Is my device Ice Cream Sandwich-ready?
A quick glance at which handsets should make the cut for Android 4.0 in the coming year.
As new Android handsets like the
Of course, it's a very fair question. I mean, who wants to buy a phone that's not going to get the
Duringof the Verizon-bound Rezound, HTC promised that the dual-core Android phone is " ." Don't feel bad if you're scratching your head. Basically, it means that the handset is ready to support Ice Cream Sandwich when the update comes in early 2012.
What's more, that will be the case for pretty much any phone that comes out over the next few months. In fact, I expect to hear plenty of "Here's Android 2.3 but we fully expect to roll out 4.0" at CES in January.
Though that's great news for anyone who buys a Droid Razr or Rezound, what about those of us who picked up anor back in the summer? Which existing Android smartphones (or tablets) will see Ice Cream Sandwich?
Outside of the two newest phones, very few handsets are slated for thus far. Motorola also indicated on its forums that the Xoom (and presumably the ) would get the update, but it did not set any sort of timeline.
To its credit, Sony Ericsson was among the manufacturers to which of its handsets could expect to see Android 4.0 by pledging support for its entire 2011 Xperia product line. That would include such smartphones as the
Samsung Italy has outlined plans for the Ice Cream Sandwich update as it pertains to a number of products, including the , Galaxy Note, Galaxy Tab 10.1, Galaxy Tab 8.9, Galaxy Tab 7.7, and Galaxy Tab 7.0 Plus.
Each of these devices, and possibly others, should look for Android 4.0 in the coming months. And hopefully, it also should mean that we'll see the
Rumors were rampant early this week that LG would not bring Android 4.0 to its dual-core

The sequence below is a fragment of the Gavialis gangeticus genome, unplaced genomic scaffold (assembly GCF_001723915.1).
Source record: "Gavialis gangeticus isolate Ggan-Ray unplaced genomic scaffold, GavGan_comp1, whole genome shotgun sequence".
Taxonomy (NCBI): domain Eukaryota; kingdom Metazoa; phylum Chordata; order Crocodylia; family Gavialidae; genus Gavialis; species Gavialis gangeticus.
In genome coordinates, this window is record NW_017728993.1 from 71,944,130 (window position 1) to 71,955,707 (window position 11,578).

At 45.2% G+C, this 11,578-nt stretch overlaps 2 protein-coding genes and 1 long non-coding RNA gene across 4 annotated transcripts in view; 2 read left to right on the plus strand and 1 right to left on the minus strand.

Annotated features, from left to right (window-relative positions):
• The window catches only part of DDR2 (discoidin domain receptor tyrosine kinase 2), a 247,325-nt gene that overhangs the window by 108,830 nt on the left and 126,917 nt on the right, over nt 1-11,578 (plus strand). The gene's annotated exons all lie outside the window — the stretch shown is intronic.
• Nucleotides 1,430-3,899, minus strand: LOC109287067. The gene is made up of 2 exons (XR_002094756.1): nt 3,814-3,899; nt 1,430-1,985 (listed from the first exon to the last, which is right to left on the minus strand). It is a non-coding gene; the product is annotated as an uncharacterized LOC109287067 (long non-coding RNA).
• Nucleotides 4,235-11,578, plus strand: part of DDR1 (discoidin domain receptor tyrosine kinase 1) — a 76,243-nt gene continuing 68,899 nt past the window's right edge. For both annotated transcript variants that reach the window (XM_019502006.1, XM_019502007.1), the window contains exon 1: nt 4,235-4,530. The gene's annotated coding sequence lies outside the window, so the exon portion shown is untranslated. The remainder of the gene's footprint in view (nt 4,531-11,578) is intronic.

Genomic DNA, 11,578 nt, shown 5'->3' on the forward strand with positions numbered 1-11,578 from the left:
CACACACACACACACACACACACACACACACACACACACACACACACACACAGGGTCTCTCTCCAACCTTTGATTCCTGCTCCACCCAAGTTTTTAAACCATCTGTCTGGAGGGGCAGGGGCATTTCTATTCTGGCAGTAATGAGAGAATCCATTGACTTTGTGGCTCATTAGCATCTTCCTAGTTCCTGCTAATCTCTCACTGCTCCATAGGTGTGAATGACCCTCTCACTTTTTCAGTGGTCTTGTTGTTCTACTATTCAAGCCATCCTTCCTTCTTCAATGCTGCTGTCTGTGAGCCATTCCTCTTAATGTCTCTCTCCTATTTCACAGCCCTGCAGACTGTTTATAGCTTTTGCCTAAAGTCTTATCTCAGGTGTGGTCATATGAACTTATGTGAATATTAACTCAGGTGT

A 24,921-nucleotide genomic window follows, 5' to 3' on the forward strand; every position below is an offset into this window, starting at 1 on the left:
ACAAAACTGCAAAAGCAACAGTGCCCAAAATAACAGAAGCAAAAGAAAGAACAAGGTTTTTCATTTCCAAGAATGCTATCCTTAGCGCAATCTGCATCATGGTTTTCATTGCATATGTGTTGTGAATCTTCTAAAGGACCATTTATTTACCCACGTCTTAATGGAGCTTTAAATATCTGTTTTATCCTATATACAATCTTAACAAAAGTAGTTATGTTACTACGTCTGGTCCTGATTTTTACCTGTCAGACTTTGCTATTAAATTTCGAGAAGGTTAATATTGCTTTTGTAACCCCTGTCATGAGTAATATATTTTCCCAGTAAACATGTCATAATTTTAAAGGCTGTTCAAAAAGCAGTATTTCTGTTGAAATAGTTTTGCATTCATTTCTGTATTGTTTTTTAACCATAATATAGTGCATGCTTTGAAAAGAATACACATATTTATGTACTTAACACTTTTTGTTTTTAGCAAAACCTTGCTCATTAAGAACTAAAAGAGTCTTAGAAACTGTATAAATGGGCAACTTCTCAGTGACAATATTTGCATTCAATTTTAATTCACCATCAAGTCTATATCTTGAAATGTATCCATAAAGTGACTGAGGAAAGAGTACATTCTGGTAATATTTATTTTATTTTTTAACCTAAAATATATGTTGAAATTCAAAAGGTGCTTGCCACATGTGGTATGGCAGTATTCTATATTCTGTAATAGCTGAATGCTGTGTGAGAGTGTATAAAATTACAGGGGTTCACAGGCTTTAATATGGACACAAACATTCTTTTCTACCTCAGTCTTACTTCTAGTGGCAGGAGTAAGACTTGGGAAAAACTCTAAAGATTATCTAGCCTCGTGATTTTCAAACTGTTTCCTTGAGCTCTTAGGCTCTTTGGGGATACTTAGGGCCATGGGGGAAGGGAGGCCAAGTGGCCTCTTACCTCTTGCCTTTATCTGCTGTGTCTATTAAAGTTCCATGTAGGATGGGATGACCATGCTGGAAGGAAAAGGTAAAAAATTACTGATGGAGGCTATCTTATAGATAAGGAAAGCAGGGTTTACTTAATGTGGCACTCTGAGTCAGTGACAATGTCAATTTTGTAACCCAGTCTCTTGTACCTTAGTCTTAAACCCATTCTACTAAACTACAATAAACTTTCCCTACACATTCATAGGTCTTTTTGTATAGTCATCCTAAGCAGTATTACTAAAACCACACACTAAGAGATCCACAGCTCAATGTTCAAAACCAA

HTC, quick to speak on the subject of Ice Cream Sandwich, was very careful not to promise support for any particular model. By citing a desire to put "every phone's performance and usability first," the company gives itself an easy out for some models.
Considering that it's all but confirmed that the
Speaking generally, the 2011 phones from HTC should be OK, even if it's tough to forecast timeliness with the various versions of the Sense UI muddying the waters. HTC Source has a nice breakdown of which models are likely to see Android 4.0, including international versions.
A good rule of thumb for tablets is that any device launched with Honeycomb should anticipate Ice Cream Sandwich at some point in the coming months. Should your tablet be running Android 2.2 or 2.3 under the hood, I wouldn't hold my breath expecting version 4.0, at least in a timely manner.
We've seen a lot of players enter the Android tablet market this year, many of which have no track record of providing significant platform updates. This is not to suggest it's not possible, but it's safe to say that anstands a better chance of getting ICS than a . To be fair, Vizio has rolled out a number of incremental updates of app inclusions, so perhaps its Android 3.x and 4.0 efforts are already under way.
Definitely maybe, or all that remains
If you haven't seen Gingerbread updates by now, then chances are good that you won't see Ice Cream Sandwich. Yet, if your carrier or manufacturer has expressed interest in Gingerbread previously, there may be some wiggle room. Although roughly 40 percent of the Android platform is still on version 2.2, I can't imagine wireless providers and OEMs losing sleep over phones from mid-2010 or before.
As much as I'd like to see carriers and handset makers supporting every possible device with the update, history tells us that there are likely to be some angry users. But when wondering whether your device will get the frosty treat, you should remember a few things.
- Start by considering the overall popularity of your model. Even though the Evo 4G might be 18 months old today, it has a large enough user base to merit extra attention.
- Ask yourself whether your phone was released for multiple providers. Samsung has launched several versions of its Galaxy S and Galaxy S II lineup, so it stands to reason that the company will pursue an "all or nothing" approach, not wanting to discriminate between carriers.
- No matter what a handset maker or wireless provider tells you, there are often ways to work around the system. Rooting your phone, although not officially endorsed, often extends the life of a phone or tablet with community-supported ROMs.
How long will you wait on your carrier or hardware manufacturer to deliver Ice Cream Sandwich to your device before you call it a day? Would the lack of Android 4.0 be enough to discourage you from returning to the same brand or provider? Let us know in the comments!